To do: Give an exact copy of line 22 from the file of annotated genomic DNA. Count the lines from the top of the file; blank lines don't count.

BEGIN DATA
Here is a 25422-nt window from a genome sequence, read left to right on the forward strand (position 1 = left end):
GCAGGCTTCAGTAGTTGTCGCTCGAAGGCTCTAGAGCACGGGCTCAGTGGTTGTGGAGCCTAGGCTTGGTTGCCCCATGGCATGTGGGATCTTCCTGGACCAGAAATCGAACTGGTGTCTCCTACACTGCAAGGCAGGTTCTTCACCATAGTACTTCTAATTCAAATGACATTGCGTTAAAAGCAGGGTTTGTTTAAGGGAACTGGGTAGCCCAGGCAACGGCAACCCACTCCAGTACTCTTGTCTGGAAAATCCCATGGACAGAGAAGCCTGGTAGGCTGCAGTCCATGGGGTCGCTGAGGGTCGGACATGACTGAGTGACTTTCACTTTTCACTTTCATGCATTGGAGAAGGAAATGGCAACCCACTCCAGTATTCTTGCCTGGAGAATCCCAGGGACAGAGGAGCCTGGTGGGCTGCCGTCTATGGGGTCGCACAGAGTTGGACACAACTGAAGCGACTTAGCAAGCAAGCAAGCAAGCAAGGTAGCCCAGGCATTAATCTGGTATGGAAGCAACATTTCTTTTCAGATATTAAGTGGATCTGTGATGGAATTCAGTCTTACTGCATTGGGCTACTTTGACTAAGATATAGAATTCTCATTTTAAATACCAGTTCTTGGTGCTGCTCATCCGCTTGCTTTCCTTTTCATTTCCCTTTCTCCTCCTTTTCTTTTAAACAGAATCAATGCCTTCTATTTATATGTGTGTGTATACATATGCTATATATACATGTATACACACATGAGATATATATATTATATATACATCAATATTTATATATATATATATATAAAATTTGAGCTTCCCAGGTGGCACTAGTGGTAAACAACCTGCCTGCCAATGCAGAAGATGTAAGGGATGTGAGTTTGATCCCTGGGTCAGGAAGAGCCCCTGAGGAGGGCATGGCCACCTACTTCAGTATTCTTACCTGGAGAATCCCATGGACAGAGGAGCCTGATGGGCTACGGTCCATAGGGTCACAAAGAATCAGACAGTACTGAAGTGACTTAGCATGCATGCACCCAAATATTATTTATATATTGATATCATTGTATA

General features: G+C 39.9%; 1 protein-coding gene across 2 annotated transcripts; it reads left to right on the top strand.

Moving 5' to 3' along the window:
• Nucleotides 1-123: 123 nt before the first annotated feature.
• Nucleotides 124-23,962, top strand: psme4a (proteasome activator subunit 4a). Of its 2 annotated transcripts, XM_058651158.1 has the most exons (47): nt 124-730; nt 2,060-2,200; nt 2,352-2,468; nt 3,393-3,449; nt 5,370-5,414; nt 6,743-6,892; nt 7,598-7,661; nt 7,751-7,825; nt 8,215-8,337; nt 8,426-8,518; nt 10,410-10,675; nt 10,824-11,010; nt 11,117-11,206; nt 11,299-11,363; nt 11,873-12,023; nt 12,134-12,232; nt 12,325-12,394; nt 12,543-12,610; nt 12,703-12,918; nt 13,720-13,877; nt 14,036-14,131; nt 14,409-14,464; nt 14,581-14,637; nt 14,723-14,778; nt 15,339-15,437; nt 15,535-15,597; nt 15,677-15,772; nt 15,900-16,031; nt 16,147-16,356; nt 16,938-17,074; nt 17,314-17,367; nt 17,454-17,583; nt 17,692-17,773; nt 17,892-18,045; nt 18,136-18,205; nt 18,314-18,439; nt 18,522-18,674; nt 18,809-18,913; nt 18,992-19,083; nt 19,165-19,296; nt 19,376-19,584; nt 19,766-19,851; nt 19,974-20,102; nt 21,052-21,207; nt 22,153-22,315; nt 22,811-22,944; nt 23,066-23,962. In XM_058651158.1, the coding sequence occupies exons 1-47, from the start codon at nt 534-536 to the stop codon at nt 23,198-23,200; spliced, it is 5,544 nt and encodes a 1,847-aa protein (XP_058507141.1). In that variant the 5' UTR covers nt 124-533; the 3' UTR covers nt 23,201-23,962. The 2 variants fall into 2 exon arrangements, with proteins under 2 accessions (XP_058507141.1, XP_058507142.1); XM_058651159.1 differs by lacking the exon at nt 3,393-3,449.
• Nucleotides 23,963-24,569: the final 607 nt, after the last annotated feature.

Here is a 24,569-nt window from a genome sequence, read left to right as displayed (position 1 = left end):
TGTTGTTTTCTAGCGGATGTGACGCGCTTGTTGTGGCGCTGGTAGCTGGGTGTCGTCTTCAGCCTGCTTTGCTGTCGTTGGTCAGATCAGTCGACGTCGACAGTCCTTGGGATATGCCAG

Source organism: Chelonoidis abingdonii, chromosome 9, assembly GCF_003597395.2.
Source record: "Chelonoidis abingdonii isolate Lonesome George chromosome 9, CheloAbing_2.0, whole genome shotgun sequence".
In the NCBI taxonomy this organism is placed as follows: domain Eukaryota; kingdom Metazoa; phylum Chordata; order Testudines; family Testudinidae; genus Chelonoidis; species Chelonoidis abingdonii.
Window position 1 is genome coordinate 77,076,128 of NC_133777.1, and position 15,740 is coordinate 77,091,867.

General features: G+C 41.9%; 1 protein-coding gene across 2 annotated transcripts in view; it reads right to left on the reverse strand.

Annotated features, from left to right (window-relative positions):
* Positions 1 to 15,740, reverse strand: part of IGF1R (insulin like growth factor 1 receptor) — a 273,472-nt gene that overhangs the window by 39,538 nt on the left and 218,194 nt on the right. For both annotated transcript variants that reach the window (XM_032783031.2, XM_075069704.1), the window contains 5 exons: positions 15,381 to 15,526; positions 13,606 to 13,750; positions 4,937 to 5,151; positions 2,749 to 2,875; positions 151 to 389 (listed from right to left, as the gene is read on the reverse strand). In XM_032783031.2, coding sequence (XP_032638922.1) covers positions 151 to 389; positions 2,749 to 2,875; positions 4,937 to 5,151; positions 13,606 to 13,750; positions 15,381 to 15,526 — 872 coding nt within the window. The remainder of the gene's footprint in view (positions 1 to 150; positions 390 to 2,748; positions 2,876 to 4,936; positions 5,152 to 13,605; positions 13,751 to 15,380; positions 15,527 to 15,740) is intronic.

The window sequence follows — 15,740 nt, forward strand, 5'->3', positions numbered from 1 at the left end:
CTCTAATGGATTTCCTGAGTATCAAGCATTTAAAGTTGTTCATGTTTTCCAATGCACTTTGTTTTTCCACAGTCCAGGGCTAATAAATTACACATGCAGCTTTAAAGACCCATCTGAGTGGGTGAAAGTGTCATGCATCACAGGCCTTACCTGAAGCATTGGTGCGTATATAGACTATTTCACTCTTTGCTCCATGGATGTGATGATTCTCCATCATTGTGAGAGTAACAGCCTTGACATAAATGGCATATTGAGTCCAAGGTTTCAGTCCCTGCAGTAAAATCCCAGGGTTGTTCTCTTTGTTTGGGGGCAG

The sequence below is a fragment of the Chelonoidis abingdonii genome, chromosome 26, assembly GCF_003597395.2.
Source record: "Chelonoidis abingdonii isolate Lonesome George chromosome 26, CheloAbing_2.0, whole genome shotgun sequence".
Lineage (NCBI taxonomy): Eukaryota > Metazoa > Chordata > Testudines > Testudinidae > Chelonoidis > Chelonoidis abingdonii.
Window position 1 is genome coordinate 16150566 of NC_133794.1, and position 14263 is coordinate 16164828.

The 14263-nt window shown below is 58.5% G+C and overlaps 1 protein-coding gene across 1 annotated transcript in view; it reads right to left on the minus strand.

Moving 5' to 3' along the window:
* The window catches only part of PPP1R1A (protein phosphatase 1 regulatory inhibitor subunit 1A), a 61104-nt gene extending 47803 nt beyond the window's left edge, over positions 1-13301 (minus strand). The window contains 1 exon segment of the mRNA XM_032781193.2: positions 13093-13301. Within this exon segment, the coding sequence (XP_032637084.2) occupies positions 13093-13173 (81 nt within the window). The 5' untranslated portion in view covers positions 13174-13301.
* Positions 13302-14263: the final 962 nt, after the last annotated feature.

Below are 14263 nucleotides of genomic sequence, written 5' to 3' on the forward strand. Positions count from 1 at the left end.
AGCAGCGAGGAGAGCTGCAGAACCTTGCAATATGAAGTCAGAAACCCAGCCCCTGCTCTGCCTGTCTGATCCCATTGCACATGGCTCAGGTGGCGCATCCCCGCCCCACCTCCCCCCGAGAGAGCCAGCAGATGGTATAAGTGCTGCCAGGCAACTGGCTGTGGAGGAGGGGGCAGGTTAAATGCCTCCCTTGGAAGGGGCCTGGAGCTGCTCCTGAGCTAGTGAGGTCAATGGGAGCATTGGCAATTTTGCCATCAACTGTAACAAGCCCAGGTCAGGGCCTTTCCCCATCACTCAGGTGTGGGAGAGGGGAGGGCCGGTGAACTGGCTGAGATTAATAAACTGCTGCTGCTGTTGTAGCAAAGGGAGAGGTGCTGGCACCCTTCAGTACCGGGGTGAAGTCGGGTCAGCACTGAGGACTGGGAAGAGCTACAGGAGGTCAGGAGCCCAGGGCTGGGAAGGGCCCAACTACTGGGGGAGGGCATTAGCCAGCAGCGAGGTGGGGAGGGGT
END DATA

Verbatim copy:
Window position 1 is genome coordinate 16150566 of NC_133794.1, and position 14263 is coordinate 16164828.